Saturday, 10 March 2012

Siem Reap & Angkor Wat - 3rd to 10th March.

Our first day in Siem Reap was spent wandering aimlessly, enjoying the city.
SR is full of decent eateries and prices vary vastly depending on whether you eat at the posher restaurants set up for the tourists, or the normal Khmer eateries. We normally settled for something in between.

The second day we moved Guest Houses (GH) from Phrom Roth GH to Mother Home GH. What a great move. We ended up spending 6 nights in total, a refreshing break from constantly being on the move. Amanda quickly unpacked to prove
we were settling for a few days.  The staff were incredible, they simply couldn't do enough for their guests. Each and every time we arrived from an out door excursion, one of the staff members would be there with a fridge chilled menthol face towel, always delivered with a whopping great smile. I've never met such genuinely conscientious hotel staff in all my life. This delightful experience set us back a few pence over £10 each night. The beautiful air conditioned room, which included an 'eat all you want' style breakfast buffet each morning was a joy to sleep and just relax in. Tremendous.
The main reason for dropping into Siem Reap was to visit Angkor.
The vast Angkor Archeological Site, is a series of palace and temple ruins which were rediscovered at the beginning of the 1900's. Lost to nature for over 1,000 years.

Had we purchased one of the many, many books we were offered on a continual basis as we explored the site by bicycle that second day, we'd have known more about each temple, and their years of construction, along with the history behind it. But a combination of intense heat, and feeling hassled by the book sellers, trinket sellers and general pushy traders, ensured we only communicated with them on very necessary basis, ie. food and drink.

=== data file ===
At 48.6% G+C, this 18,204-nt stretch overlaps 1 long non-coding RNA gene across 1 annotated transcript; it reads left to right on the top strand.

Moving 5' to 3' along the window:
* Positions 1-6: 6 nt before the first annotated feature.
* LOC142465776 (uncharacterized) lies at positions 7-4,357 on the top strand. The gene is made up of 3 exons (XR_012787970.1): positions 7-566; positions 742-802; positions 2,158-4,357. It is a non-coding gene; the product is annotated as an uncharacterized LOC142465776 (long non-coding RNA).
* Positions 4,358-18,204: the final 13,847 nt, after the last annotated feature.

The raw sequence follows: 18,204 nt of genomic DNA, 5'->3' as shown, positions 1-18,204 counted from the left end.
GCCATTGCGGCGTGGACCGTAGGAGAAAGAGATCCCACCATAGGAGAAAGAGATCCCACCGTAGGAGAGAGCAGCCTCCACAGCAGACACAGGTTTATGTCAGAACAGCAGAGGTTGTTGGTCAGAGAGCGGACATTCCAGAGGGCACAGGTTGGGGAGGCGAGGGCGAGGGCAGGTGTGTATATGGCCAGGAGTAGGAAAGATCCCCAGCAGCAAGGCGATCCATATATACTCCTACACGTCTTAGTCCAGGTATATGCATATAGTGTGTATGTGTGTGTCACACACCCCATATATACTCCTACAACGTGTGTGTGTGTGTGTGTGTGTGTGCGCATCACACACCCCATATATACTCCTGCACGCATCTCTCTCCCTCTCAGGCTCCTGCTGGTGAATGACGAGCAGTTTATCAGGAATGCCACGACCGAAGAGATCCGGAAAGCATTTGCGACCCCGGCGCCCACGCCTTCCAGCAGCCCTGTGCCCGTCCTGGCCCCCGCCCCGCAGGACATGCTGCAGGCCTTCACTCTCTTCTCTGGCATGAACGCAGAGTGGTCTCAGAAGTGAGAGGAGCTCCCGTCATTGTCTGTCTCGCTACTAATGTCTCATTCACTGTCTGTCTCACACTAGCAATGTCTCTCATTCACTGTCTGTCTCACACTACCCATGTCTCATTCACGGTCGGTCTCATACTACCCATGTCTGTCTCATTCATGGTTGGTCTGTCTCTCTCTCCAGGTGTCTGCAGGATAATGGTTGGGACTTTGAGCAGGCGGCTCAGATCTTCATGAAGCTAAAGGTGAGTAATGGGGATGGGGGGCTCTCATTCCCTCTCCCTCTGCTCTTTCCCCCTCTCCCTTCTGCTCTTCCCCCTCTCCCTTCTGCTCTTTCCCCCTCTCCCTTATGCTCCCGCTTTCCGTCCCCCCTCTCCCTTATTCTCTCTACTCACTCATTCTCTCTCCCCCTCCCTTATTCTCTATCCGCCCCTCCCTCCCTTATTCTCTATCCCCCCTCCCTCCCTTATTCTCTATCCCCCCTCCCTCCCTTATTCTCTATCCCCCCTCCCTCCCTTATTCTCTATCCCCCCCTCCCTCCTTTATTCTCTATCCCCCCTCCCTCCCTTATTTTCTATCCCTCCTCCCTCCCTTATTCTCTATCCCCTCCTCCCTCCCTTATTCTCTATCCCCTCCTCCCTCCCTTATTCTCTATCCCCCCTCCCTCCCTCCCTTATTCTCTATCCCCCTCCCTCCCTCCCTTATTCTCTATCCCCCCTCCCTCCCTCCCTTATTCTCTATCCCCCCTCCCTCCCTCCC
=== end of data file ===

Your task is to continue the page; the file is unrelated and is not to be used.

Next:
Our second morning we rose at 5.30am to hit the road at 6am.
At 6.30am Amanda was finally ready, so we grabbed our bicycles and headed for Angkor. 40 minutes later we were at the first temple. It was very 'nice', a wonderful structure, but it didn't feel ruined enough for me. Fifteen minutes later we were off to the next one. Banteay Kdei (I've lost the brochure so bear with me as far as the names and spellings go) was a beauty, a proper ruin. We looked in awe, picking our way through the passage ways, studying the stone carvings on the walls, appreciating the way the light cut through various windows and cracks. The temples (most I've been led to believe, were were built as shrines to various Gods, I won't go into detail and history, as I'd be inventing most of it from overheard words from various tour guides during our visits. Google Angkor Wat for an indepth history of the the place, it's worth it.) Many of the ruins are in the long process of being 'tastefully restored'. This restoration process is required to ensure that some of the ruins remain upright, but much of the smaller restorations sticks out like a sort thumb. Portland Cement does not really blend well with the colour and erosion that can only be achieved by the aging process. I only have to look at a photograph of myself when I was 20 compared to how I look now, for a fine example of the damage of aging. The ravages of nature eh? Damn sun, wind and rain...... and alcohol.... and bad diet..... and stress.... Ha ha!
Unsightly large, green tarpaulin covers drape over major areas of repair and reconstruction, not very photogenic, but as I've said, the work must be done to preserve these incredible structures.